You know it’s a slow news day when a flaw like this makes the TV news. [Or when it makes the front page of a normally respectable security site like Secunia.]
Okay, so the first thing to note is that if you try this flaw on other browsers – Internet Explorer 6 or Firefox 2.0, for instance – what happens is that the popup appears on screen without an address bar. So, if this popup is going to persuade you on Inernet Explorer 7 to click in a bad place, then it’s going to persuade you even more easily to click in a bad place on Internet Explorer 6 or Firefox 2.0.
The next thing to note is that it doesn’t work if your fonts are different widths from the default, for instance if you use a high-DPI font, or use larger fonts because of poor visibility, or just because you like them – the number of padding characters used has to match exactly with the width of the popup window.
Other reasons the flaw is next to useless:
Oh, and Internet Explorer 7 comes with a phishing filter – which I really suggest you accept – that prevents you from being lured to known phishing sites by popups such as these.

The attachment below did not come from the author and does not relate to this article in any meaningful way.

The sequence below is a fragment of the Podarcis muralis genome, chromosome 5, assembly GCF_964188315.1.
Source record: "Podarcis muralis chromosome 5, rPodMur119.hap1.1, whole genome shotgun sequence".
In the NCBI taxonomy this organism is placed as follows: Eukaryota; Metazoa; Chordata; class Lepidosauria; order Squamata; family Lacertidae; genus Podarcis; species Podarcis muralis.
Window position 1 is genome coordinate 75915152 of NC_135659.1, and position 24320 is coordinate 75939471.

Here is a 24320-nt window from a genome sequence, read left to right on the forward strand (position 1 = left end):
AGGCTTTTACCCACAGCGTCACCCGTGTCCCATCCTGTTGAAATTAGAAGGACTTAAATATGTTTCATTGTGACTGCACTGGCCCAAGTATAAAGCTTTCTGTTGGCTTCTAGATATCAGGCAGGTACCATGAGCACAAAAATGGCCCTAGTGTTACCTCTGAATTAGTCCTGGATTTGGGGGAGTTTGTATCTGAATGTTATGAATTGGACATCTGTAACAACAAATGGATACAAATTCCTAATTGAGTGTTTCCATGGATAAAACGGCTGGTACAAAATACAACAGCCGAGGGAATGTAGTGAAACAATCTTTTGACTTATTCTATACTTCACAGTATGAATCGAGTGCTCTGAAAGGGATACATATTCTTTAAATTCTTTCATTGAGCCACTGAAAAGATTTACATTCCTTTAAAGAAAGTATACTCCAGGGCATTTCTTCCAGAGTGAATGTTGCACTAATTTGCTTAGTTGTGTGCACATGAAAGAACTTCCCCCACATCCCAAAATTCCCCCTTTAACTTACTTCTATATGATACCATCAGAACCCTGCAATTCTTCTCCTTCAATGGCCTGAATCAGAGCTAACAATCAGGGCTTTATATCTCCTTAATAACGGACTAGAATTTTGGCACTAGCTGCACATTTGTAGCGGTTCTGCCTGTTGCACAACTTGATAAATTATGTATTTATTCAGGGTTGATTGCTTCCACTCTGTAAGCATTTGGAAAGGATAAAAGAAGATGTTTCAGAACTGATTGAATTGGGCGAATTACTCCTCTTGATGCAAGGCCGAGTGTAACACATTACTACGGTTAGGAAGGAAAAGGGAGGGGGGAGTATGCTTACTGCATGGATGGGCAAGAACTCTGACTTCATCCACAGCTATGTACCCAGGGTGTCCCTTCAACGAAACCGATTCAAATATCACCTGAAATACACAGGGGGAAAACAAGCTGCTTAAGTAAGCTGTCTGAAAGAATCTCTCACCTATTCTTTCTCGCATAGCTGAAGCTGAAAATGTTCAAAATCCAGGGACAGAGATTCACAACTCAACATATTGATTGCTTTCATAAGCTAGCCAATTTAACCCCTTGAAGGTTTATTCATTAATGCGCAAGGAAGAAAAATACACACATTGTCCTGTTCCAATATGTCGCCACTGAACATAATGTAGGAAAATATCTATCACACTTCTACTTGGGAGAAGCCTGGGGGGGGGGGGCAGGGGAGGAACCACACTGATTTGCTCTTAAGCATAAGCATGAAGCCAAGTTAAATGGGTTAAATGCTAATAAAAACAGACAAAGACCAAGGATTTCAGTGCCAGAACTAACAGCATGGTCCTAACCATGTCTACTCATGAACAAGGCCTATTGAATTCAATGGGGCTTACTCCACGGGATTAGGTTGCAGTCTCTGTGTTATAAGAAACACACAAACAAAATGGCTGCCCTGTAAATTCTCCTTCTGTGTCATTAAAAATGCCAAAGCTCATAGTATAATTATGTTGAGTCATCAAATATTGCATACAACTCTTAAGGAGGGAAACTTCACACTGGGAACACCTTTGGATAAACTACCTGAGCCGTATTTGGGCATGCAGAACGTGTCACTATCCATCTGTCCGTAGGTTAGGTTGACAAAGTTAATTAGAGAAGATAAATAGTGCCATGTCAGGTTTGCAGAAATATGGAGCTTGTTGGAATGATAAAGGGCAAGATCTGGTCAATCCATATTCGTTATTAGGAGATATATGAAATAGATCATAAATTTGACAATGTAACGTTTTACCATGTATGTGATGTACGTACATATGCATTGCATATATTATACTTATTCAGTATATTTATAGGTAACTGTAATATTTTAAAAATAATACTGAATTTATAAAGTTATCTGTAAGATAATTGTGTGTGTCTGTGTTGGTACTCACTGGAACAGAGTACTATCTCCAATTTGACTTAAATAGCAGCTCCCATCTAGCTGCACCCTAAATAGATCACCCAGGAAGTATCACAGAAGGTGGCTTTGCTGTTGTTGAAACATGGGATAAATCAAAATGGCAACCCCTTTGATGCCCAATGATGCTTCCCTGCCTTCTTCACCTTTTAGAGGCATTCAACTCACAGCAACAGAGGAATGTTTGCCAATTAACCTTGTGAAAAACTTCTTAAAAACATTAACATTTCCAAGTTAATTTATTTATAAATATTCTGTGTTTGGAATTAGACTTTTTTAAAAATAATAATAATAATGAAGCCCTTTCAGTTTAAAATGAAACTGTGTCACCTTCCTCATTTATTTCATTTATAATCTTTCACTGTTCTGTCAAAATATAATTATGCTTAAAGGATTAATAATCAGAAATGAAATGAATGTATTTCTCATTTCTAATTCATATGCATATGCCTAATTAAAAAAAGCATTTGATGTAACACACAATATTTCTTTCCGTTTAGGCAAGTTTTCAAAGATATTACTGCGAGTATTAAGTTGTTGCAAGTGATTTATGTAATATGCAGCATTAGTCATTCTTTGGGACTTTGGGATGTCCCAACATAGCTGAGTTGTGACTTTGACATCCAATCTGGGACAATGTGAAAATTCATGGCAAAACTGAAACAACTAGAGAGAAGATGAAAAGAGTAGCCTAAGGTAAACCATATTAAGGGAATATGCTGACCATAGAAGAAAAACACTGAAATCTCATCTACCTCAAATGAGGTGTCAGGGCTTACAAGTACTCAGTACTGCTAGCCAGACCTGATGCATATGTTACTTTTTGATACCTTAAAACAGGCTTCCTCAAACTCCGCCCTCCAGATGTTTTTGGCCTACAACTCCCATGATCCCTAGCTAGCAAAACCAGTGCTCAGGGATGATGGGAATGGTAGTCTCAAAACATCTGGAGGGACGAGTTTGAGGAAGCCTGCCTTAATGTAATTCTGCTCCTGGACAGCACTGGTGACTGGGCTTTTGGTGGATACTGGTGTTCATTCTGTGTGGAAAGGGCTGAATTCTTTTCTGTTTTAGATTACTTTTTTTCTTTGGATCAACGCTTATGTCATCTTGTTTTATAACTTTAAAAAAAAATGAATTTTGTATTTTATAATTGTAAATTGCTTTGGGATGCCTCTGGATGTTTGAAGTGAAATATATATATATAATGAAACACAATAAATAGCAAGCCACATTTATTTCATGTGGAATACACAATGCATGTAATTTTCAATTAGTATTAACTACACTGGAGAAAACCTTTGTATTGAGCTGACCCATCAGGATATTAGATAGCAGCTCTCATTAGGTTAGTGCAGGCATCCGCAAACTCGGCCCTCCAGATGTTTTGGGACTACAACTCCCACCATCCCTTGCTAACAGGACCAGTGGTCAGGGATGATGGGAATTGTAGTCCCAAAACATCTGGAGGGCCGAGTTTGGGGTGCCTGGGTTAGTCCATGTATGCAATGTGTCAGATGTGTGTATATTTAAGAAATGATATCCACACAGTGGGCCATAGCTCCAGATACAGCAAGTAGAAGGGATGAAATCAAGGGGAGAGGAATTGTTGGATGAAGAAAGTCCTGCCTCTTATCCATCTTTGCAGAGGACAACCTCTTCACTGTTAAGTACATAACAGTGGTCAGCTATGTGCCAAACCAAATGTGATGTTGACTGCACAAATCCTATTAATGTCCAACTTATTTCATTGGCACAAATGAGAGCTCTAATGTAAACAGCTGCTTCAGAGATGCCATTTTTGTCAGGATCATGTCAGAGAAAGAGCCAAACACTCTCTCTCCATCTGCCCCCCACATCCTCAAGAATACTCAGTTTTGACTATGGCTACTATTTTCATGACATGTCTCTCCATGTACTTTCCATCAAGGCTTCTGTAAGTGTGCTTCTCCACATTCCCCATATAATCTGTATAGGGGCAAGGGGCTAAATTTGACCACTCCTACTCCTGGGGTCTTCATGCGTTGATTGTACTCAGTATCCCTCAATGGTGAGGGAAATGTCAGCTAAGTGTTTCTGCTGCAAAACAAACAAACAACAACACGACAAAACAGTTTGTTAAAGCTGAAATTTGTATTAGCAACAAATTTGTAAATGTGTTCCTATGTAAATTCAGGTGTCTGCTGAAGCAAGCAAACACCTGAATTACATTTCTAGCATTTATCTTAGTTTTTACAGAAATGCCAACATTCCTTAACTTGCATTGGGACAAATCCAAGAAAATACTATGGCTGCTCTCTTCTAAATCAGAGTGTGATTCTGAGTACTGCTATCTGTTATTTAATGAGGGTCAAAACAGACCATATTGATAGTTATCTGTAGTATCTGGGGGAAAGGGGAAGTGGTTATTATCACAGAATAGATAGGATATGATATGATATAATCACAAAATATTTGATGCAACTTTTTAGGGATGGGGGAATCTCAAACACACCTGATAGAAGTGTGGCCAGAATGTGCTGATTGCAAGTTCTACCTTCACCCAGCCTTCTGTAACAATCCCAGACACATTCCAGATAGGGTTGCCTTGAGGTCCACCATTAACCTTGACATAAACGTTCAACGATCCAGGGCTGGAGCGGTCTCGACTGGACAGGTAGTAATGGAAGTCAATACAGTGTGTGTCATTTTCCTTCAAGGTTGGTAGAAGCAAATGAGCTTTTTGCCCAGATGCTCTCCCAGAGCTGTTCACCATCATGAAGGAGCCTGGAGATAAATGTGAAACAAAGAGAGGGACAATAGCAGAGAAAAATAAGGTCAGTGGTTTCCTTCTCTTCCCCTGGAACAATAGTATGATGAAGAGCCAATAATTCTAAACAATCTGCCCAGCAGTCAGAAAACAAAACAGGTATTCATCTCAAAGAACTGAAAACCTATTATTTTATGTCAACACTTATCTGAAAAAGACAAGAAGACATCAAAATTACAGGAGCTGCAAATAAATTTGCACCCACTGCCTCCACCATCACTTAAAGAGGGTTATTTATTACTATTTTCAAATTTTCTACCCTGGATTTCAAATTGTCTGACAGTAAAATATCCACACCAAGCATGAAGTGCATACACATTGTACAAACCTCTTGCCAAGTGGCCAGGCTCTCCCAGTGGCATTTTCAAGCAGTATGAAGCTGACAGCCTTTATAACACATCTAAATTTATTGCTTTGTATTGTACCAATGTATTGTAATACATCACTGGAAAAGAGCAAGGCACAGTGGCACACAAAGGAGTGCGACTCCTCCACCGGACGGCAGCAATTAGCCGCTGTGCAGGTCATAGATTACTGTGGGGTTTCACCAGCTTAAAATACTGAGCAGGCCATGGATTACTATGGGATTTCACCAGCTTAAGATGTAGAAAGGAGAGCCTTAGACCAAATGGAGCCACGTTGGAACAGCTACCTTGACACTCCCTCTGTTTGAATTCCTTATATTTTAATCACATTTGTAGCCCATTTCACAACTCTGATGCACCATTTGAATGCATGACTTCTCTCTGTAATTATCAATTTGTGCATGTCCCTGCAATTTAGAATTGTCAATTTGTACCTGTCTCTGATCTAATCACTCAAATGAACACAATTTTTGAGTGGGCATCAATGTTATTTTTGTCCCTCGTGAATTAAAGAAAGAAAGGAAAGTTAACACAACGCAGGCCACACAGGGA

Really, there are so many down-sides to this flaw, from the perspective of a malicious person trying to actually exploit it, that it’s a wonder anyone bothered to spend time typing the web page up that demonstrates it.
In a way, this demonstrates Internet Explorer 7’s superiority over previous versions – if this really is the most newsworthy attack you can make, Internet Explorer 7 must be solid.
I’ll restate very simply the reasons that Internet Explorer 7 is worth an install:
Put all that together, and it’s clear that installing Internet Explorer 7 will improve your security. Whether you use it is up to you.
Whether you use Internet Explorer, Firefox, or Opera, or some other browser, from a security standpoint, installing Internet Explorer 7 is a big win. Plus, it’s much easier and more fun to use.